On the way back to Thornfield, a few of the other Blossoms talk shit about Cheryl, but Archie, the knight-in-shining-red-armor, comes to her defense. The other Andrews man, Fred, is accosted by Hermione, who finally tells the truth (for once) and reveals that she and her husband are the anonymous buyers. She begs him to stay on the project, but Fred, hurt and angry, refuses.
Once at the house, Clifford invites Archie to a dinner for the board as Cheryl’s date, and Cheryl insists. She also calls her father “Daddy,” which makes me cringe. Archie is hesitant, but relents.
Later at dinner with the Coopers, Archie says he doesn’t think Polly is going to come home any time soon. Alice brushes this off–they’ll “have to live with it.” He also mentions the worry the Blossoms feel with all the scandal, which Alice loves. Betty tries to explain logic to her mom–this is bad for Polly! and for us!–but as usual she has blinders on.
The next day, Betty asks Cheryl to have Polly call their mother, but Cheryl is extremely mean in response for some reason. She also drops that Polly is, in fact, having twins. Veronica shares a bunch of glam things from her closet with Ethel. (Why are they hanging out during school? Who’s editing this?!) Veronica vents about how her dad brought home gifts whenever he meant to apologize, including the pearls she always wears. Ethel tells her she doesn’t need all this stuff; she just wants to be friends.
That night, Cheryl shows up out of nowhere at Archie’s house, a brand new guitar/bribe in tow. She gives it to him and kisses him on the cheek before departing. Archie is thrilled with the gift but Jughead reminds him that the Blossoms are evil. Certified Drama Queen Fred Andrews delivers a stunning line–“I’m over it”–before heading upstairs.
At the Cooper’s newspaper shop, Betty and Alice try to convince Hal to publish the takedown of the Blossoms. (Oh, yeah, Betty is somehow cool with this now despite really hating this idea before.) Hal says, and I quote, “I am not publishing your personal vendetta,” even though it’s actually his personal family feud against the Blossoms, and informs her that he’s kicking her out of the business. Enraged, Alice breaks the window with a rock before she leaves.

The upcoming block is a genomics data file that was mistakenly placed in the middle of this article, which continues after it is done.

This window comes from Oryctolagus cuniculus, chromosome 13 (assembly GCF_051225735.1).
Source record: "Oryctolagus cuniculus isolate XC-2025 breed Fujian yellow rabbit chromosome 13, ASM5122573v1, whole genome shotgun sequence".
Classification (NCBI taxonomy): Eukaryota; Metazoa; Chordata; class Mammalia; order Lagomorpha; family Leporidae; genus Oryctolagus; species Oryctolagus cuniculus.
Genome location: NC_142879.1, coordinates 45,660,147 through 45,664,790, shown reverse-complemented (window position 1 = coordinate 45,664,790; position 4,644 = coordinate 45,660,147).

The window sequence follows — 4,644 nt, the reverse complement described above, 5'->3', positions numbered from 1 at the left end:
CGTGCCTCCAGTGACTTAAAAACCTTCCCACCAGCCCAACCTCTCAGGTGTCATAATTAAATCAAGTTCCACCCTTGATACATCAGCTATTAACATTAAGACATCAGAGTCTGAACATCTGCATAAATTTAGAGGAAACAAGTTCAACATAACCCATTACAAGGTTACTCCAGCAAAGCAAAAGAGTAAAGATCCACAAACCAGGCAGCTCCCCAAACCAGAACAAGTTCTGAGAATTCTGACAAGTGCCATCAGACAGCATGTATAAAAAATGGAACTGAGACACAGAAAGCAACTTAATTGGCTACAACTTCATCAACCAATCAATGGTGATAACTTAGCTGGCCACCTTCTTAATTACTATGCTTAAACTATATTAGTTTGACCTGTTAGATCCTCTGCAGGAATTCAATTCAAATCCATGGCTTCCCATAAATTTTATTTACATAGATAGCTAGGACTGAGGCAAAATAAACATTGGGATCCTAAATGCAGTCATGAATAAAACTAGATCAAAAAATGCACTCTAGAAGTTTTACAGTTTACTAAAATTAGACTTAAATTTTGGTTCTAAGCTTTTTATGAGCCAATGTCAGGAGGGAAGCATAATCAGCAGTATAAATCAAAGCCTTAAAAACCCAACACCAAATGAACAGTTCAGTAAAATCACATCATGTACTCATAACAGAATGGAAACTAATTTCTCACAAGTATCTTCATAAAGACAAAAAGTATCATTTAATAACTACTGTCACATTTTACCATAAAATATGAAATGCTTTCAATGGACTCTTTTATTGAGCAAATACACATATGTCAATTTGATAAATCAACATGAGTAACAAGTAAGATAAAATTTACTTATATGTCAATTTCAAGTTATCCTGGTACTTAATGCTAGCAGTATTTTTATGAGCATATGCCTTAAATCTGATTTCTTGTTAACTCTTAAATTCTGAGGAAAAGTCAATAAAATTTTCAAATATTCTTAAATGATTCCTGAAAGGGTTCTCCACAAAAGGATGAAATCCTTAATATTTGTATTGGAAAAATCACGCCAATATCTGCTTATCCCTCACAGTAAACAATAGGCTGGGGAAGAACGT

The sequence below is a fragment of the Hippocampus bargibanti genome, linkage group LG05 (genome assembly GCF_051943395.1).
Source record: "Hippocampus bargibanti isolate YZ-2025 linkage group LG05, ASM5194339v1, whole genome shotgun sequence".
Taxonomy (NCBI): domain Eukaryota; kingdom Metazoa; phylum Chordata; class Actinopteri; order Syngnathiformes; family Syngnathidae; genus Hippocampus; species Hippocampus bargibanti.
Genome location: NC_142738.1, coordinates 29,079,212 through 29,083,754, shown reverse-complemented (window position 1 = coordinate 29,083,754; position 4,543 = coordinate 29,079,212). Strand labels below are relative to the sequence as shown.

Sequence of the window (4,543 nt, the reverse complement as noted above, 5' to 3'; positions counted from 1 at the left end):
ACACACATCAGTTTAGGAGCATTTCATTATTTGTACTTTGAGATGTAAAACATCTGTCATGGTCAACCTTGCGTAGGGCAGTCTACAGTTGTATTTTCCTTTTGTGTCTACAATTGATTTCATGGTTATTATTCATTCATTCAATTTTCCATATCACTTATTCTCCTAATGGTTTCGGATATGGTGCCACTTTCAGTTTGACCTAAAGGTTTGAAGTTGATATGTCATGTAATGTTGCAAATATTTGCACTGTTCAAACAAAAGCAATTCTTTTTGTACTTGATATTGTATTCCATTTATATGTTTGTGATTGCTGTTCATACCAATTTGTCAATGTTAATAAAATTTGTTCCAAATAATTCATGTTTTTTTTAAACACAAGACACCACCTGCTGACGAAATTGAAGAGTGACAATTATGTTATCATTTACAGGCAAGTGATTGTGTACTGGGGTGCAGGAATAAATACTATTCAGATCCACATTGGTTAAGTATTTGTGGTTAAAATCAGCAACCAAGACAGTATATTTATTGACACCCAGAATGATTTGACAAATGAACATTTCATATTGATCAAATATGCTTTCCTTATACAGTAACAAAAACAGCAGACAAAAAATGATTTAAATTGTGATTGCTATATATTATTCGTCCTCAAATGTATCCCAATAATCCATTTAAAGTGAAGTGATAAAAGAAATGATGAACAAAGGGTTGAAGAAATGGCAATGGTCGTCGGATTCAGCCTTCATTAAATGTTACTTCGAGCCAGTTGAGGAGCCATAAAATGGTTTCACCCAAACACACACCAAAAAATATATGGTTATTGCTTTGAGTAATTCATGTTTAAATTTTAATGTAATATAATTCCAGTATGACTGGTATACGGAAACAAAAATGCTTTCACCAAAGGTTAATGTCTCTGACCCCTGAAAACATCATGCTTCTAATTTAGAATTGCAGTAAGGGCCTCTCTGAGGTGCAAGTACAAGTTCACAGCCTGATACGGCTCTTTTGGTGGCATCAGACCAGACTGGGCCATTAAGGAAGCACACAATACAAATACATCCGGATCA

As Archie gets fitted for a suit (red), he asks Clifford Blossom if he can put money towards his dad’s construction business instead of giving him gifts to help them. Clifford is impressed; he wonders whether or not Jason would have done that for him if he was alive. Meanwhile, Betty worries that she’s causing her family to fall apart in a time of crisis, but SuperBoyfriend Jughead Jones holds her and tells her to never give up on herself ever! You are strong and brave, Betty! Let’s kiss and make everyone cry!
I do cry. Anyways.
Val (finally) confronts Archie about Cheryl, who thinks she’s going to steal him from her. Gross. Kevin tells Veronica that Ethel’s dad attempted suicide, which causes Veronica to have an anxiety attack. She runs to the bathroom and rips off her pearls, knowing her Daddy had something to do with this. Betty comes to comfort her, and I am mysteriously crying again.
At the Blossom’s dinner party, Clifford gives a speech about hope for the future but Cheryl knows her parents wanted to see her fail at the tree-tapping. Clifford tells Archie he will help his dad after all, but he needs something in return. Are they grooming him for marriage? Replacing one lost redheaded son with another? Well, sort of: They need his calmer personality to temper Cheryl’s neurosis and paint a more palatable picture for The Board. Archie hates this, and so do I–it’s not a very believable plot, but whatever.
Polly snags Archie for a dance. She’s secretly been spying on the Blossoms because she suspects them of having something to do with Jason’s death. Out of the corner of his eye Archie sees Cheryl run away, and he leaves Polly to run after her.